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Патент USA US2137933

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Patented Nov. 22, 1938
2,131,933
UNITED STATES
PATENT‘ OFFICE
2,137,933
METHOD FOR TREATING COAL
Oliver M. Urbain and William R'. S'temen, Co
lumbus, Ohio, assignors to Charles H. Lewis,
Harpster, Ohio
No Drawing. Application May 10, 1935,
Serial No. 20,885
(Cl. 252-3)
hydrocarbon part of the so-called coal conglom
ing coal. More speci?cally it is an object and erate.
4 Claims.
This invention relates to a process for treat
purpose of the invention to provide a process for
treating coal to produce a novel product possess
ing characteristics that render it valuable espe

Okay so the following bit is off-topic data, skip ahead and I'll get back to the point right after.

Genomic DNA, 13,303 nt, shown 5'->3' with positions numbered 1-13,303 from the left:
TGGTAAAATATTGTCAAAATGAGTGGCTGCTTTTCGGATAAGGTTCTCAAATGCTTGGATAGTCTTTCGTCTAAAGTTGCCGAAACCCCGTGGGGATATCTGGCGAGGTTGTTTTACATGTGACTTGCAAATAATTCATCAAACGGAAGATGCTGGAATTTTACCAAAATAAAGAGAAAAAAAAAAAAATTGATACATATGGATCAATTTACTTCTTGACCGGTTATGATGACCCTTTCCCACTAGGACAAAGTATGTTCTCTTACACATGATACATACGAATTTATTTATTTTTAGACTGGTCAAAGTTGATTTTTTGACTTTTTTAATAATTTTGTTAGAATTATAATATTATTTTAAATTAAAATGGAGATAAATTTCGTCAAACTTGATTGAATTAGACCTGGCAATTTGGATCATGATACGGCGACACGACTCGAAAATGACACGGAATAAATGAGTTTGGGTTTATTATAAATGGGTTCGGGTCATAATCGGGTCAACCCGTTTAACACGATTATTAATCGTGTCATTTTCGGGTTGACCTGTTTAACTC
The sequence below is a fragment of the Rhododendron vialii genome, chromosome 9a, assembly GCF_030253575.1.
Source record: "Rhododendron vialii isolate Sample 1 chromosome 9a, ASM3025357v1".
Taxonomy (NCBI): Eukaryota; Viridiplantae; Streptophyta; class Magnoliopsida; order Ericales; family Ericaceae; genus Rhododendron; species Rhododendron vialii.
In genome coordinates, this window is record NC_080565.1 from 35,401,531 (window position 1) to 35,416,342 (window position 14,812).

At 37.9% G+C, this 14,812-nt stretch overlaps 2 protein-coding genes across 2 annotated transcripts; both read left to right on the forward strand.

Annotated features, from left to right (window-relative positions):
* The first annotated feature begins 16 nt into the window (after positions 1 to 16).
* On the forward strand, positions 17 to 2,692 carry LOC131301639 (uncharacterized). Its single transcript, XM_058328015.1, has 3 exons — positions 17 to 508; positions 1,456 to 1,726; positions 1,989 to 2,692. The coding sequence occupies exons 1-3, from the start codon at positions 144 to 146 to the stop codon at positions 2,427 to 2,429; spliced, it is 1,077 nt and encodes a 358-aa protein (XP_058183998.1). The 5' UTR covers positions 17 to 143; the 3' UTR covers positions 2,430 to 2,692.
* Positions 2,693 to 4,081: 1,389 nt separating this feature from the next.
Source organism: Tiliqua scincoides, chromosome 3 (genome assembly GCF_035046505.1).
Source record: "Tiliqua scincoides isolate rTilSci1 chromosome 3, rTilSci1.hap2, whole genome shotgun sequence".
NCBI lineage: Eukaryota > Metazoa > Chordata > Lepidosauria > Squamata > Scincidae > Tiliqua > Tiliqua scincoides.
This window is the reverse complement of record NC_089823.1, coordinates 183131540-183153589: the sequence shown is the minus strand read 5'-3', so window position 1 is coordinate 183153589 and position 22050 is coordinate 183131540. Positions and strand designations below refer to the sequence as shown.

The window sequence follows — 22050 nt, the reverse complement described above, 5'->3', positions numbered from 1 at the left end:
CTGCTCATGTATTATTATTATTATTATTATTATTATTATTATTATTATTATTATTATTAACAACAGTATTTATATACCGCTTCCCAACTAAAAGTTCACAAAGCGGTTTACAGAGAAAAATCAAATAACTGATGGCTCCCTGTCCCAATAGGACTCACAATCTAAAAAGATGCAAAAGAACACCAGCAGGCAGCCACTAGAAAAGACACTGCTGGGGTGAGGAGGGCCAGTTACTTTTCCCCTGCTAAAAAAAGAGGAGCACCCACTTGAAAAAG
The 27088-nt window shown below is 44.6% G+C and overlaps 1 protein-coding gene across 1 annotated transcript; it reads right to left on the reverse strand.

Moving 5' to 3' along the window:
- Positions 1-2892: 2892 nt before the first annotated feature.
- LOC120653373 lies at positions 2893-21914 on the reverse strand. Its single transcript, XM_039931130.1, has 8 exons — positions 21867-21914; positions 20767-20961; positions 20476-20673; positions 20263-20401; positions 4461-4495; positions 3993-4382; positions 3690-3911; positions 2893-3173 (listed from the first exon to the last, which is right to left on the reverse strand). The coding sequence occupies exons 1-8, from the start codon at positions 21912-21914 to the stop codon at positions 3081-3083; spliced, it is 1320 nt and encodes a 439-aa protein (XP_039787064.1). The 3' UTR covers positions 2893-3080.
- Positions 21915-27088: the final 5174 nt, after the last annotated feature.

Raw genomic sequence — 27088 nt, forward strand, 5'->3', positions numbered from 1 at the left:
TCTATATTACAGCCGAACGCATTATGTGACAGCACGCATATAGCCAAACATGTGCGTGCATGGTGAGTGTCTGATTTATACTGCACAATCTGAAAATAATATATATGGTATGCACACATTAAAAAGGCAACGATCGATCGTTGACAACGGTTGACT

cially in the treatment of potable and polluted
waters.
Speci?cally, it is the purpose of the invention
to produce etherated chlorinated coal by means
1 O of a novel e?lcient and economical process.
In the preparation of the base material we em
ploy powdered coal such as sub-bituminous, bi
tuminous or anthracite coal, powdered to pass
through a 5 mesh to 20 mesh screen. The coal
is chlorinated at attemperature varying from
room temperature to 125° C. by passing chlorine
gas through the mass. Above 125° C. the chlorine
compounds decompose, so care should be taken
to keep the temperature below this critical point.
20 In this chlorination process, catalysts such as
iron, iodine, sulfur or lead may to advantage be
employed, though their use is not essential. The
temperature of the coal mass rises somewhat
2. Chlorine oxidizes certain groupings and
opens up the ring structures.
3. Chlorine adds to the unsaturated points in
the coal.
4. Chlorine adds to the unsaturalted points
made under #2.
‘